Why Dems Shouldn't Save McCarthy
The embattled Speaker cannot be trusted, so the Dems should let the GOP solve its own problems
The government didn’t shut down — at least not yet.
At the last minute, Speaker Kevin McCarthy reversed course and allowed a vote to keep the government open for 45 days at its current spending levels. All of the current self-inflicted economic drama has been for naught. The bill passed with more than 300 votes, delaying the crisis until right before Thanksgiving.
McCarthy had repeatedly promised the Far Right Republican caucus that he would not pass such a bill. However, with no way to appease enough members of the Freedom Caucus (and get the needed 218 votes), McCarthy caved. As a consequence, this may be his last week as Speaker.
Last night, Trump ally and MAGA rabble rouser Matt Gaetz introduced a motion to vacate the chair. As Gaetz previewed to Jake Tapper on CNN:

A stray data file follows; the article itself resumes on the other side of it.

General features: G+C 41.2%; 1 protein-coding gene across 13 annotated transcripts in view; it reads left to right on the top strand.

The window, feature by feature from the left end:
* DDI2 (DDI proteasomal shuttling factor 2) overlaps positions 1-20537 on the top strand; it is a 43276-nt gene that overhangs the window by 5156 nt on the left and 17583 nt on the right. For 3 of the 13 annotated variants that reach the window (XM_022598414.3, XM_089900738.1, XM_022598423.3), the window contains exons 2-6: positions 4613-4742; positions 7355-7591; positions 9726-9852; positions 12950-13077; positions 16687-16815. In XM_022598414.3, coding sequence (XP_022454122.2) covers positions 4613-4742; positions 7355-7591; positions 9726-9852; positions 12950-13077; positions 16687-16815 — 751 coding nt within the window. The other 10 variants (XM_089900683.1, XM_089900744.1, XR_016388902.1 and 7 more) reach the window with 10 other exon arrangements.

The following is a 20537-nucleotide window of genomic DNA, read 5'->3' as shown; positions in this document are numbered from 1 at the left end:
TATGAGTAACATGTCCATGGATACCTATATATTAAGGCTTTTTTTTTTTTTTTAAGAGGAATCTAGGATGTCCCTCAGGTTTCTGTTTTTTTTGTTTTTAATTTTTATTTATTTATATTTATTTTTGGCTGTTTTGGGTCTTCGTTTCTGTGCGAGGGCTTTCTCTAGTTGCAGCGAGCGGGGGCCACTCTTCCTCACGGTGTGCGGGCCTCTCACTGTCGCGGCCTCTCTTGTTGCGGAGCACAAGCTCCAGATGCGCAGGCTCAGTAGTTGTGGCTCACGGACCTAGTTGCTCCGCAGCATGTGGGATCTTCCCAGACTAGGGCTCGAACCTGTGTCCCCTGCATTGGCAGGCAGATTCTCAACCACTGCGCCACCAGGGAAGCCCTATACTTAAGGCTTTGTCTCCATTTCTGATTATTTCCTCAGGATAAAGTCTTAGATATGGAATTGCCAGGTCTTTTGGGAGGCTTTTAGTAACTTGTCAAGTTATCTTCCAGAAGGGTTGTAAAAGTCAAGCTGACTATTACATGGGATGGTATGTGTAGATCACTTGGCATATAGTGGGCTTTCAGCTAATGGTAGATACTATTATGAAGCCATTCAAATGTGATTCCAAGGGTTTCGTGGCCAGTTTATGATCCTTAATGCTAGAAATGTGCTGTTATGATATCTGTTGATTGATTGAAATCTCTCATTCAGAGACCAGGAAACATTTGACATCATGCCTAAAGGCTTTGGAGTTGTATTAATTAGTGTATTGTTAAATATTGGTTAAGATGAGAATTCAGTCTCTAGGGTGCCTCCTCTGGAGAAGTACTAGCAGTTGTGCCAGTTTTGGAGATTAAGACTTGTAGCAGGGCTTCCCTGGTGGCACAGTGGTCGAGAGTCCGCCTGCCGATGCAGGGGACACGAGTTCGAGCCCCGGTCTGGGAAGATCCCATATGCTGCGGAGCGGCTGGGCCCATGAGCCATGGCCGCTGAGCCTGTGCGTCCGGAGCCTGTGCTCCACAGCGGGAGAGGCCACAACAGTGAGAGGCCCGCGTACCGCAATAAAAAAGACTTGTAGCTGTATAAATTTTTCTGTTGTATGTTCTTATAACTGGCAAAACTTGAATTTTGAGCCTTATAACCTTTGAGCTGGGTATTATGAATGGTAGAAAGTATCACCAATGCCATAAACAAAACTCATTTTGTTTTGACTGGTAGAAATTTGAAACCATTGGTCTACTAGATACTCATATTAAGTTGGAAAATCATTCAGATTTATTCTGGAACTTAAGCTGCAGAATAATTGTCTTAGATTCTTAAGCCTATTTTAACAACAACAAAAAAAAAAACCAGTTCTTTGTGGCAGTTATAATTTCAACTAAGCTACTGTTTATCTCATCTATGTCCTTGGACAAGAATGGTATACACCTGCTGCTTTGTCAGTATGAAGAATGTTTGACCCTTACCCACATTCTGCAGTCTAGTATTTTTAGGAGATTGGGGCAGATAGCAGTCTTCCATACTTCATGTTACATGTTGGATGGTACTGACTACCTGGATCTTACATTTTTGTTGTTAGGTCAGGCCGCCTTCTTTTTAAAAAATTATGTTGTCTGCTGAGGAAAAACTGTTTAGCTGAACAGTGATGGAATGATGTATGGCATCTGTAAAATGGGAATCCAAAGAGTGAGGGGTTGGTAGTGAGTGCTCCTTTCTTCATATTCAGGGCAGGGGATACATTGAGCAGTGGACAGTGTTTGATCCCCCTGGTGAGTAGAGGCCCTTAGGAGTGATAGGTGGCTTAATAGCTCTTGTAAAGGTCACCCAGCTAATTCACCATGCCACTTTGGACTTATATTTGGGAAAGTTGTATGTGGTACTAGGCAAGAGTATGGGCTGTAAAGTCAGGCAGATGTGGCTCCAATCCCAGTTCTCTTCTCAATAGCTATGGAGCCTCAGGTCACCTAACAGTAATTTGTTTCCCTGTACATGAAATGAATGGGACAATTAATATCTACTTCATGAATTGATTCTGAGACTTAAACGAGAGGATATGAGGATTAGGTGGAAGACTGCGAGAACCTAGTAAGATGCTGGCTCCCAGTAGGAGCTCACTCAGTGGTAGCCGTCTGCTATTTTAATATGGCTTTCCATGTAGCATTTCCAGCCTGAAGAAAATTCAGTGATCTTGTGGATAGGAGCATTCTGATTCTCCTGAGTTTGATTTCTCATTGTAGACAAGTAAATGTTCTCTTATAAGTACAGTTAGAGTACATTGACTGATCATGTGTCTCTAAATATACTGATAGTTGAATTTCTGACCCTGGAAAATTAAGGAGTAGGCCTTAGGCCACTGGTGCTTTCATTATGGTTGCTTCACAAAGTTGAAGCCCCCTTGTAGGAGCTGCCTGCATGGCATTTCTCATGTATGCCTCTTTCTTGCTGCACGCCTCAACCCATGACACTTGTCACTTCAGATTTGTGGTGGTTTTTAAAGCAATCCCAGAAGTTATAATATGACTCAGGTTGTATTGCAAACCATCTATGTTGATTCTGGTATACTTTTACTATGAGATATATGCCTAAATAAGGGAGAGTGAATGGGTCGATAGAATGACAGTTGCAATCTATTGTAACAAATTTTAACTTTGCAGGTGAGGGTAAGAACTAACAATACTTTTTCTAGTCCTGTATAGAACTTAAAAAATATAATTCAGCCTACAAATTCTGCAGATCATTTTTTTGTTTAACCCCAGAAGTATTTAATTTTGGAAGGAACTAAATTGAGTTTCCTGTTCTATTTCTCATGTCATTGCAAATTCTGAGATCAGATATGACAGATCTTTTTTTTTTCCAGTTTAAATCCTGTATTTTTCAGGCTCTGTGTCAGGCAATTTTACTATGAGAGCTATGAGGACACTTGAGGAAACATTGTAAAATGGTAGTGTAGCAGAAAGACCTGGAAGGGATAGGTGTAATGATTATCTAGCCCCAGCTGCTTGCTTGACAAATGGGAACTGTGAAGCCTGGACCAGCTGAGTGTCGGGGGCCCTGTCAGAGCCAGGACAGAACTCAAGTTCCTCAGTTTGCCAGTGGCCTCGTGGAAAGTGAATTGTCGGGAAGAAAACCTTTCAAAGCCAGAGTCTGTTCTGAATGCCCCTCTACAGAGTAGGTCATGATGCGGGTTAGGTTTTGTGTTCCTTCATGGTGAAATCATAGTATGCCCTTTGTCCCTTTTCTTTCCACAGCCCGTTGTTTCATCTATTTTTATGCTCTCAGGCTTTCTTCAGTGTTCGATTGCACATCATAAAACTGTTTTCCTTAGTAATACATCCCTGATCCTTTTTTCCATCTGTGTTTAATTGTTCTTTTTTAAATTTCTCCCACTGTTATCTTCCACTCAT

“Speaker McCarthy made an agreement with House conservatives in January, and since then he’s been in brazen, repeated material breach of that agreement. This agreement that he made with Democrats to really blow past a lot of the spending guardrails we set up is a last straw. I do intend to file a motion to vacate against Speaker McCarthy this week. I think we need to rip off the Band-Aid. I think we need to move on with new leadership that will be trustworthy.”
Punchbowl, the Congressional newsletter, speculates that there could be as many as 20 Republicans planning to vote against McCarthy.
One wrinkle in the process. McCarthy is trying to keep his job as Speaker of the House — not leader of the Republican Caucus. The Speaker is elected by the House of Representatives. So, he doesn’t need 218 Republican votes —he just needs 218 votes, period. Democrats could play a crucial part in helping him keep his job.
And, in recent days, there has already been rampant speculation about whether some or all Democrats should vote against the motion to vacate. There have been a number of theories as to why this would be a good idea — ranging from a Sorkin-esque fantasy about bipartisan compromise to the obvious joy that could come from legislatively punching Matt Gaetz in his particularly punchable face.
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